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Holy See confirms investigation of Order of Malta

January 17, 2017. The Holy See has issued a statement Tuesday in response to "attempts by the Order of Malta to discredit” the new group established by the Vatican to conduct the investigation of why the Chancellor of the Order of Malta was asked to step down.

Pope sends condolences for victims of Turkish cargo jet crash

January 16, 2017. On Monday morning, a Turkish cargo plane has tragically crashed in Kyrgyzstan, killing dozens and hospitalizing many others. Many homes and vehicles in the small village are also destroyed. As a result, Vatican Secretary of State, Pietro Parolin has sent a message of condolences to the victims of the disaster on behalf of Pope Francis.

Pope Francis to meet with Palestinian president on Saturday

January 11, 2017. Pope Francis will meet with Palestinian president, Mahmud Abbas on Saturday, January 14, at the Vatican to inaugurate the new Palestinian embassy to the Holy See.

Former Director of the Vatican's school for diplomats, Justo Mullor dies

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Pope Francis

Pope approves new decrees for the Causes of Saints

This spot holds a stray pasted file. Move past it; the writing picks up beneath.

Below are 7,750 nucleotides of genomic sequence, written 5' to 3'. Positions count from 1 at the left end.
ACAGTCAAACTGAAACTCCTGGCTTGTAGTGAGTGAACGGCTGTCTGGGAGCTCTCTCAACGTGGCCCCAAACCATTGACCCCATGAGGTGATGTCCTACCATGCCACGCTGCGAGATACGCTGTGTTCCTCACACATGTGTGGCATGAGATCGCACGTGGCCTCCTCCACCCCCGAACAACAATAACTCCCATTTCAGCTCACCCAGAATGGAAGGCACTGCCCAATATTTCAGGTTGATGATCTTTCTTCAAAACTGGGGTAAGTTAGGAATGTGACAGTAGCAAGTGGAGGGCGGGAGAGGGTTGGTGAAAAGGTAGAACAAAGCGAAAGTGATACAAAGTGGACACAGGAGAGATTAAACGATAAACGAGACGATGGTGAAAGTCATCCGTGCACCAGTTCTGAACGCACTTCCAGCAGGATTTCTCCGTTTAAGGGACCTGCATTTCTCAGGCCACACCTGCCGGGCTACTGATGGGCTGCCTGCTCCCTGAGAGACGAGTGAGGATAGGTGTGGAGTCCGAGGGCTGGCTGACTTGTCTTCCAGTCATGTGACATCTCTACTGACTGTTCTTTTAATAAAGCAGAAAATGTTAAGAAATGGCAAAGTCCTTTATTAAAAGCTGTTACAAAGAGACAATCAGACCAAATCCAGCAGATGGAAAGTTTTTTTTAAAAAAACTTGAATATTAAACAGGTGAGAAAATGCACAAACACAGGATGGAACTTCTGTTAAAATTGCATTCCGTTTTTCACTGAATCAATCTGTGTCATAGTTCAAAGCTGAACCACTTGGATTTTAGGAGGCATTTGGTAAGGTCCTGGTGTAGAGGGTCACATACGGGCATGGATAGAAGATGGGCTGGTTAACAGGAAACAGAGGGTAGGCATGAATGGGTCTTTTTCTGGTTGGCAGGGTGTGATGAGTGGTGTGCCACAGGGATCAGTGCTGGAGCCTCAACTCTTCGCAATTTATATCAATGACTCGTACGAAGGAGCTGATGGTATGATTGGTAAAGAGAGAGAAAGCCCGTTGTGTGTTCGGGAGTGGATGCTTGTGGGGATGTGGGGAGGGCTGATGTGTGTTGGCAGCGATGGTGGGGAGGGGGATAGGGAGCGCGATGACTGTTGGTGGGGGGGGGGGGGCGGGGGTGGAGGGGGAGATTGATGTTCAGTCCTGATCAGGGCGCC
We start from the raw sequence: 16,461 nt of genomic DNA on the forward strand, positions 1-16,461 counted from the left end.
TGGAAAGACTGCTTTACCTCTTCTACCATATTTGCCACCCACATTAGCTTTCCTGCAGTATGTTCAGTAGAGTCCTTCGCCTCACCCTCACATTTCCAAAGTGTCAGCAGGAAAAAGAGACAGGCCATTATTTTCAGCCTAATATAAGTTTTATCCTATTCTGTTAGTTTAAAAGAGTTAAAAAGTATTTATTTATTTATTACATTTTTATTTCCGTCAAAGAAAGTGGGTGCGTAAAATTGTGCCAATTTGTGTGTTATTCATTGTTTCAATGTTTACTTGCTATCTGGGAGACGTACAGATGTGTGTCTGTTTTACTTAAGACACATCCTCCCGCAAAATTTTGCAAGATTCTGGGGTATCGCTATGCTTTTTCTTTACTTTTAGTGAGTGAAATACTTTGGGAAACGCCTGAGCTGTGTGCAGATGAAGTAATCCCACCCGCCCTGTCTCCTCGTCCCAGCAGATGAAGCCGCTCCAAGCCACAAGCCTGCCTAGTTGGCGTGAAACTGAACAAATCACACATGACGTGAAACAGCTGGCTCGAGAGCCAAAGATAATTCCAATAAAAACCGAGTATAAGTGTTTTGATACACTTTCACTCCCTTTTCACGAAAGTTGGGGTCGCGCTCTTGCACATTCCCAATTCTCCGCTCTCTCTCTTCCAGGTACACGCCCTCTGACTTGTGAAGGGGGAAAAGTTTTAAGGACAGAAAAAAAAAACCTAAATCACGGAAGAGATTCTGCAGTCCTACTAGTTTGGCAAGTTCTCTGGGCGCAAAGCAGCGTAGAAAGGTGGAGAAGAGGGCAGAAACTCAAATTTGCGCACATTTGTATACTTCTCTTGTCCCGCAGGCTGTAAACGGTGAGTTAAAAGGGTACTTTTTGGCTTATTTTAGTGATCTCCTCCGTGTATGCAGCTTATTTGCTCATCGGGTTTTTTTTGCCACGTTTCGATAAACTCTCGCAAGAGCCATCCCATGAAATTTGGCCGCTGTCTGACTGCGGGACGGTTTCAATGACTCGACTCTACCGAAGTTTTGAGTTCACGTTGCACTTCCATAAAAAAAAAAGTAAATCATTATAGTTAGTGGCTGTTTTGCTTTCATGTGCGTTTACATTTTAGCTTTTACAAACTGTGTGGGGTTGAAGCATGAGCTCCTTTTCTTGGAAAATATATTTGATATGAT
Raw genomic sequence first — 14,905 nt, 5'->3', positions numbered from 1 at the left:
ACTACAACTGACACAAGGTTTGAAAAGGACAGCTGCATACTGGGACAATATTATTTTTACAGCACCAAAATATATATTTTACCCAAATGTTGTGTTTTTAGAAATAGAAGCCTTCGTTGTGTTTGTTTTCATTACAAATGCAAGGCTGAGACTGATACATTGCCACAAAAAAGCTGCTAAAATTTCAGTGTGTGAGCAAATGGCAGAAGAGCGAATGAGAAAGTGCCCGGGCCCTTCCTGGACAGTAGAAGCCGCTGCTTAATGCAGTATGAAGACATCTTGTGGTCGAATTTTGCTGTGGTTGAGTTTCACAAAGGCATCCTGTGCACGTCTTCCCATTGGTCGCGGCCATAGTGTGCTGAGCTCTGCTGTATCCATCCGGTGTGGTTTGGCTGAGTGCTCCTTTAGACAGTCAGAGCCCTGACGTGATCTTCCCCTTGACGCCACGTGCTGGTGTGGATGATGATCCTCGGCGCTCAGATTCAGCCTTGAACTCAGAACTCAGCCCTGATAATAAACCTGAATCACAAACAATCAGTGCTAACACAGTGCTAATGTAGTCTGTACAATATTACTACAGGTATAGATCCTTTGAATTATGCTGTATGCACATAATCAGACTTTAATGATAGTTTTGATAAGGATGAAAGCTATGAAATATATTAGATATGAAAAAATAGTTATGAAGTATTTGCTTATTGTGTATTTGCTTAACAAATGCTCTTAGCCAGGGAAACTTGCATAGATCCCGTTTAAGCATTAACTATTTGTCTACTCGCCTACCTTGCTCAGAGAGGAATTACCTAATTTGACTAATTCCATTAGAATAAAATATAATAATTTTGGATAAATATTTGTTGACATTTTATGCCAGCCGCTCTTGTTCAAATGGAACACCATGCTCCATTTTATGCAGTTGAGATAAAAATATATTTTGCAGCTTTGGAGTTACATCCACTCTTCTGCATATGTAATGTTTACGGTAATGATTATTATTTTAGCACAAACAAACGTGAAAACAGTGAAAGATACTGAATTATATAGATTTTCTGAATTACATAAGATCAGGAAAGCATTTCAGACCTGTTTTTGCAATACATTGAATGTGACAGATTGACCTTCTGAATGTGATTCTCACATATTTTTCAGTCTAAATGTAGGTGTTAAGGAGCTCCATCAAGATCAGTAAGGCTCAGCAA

December 22, 2016. On Wednesday, December 21, Pope Francis authorized the following decrees for the Causes of Saints:

Roman Basilica welcomes pilgrims on their way to the Vatican


Rome's Basilica of San Giovanni Battista dei Fiorentini, opened its doors as a meeting point, to accommodate some of those pilgrims, before they make it to the Vatican.

Basilica San Giovanni Battista dei Fiorentini (Rome) 
"We're hoping this church can be a place where pilgrims can rest, take time and recover their energy. Logistically, it's the right thing to do and it also shows a great sign of hospitality.”

The so called welcoming center is on the side door of the Basilica, in a room called Fiorentini. In fact, that room was actually the oratory of St. Philip Neri, who was the first pastor of this church. Now years later, some of the saint's famous sayings are on walls of the room.

Aside from taking a break, pilgrims can also request a certificate that shows they've taken part in at least 62 miles of the 'Via Francigena' route.

A group of pilgrims attended this presentation ceremony, after covering about 23 miles of the journey.


"It is a spiritual path, but one can also take part as a way to exercise and walk outdoors. The route is simple and there are several stations set up to pray along the way.”

Each pilgrim can decide how much of a distance they want to travel. Some even go on to a second stage. After arriving in St. Peter's, they decide to go on to Jerusalem. In Italy, one of the most popular routes is of course the Via Francigena.  It runs for 155 miles, all the way from Assisi to the Eternal City of Rome.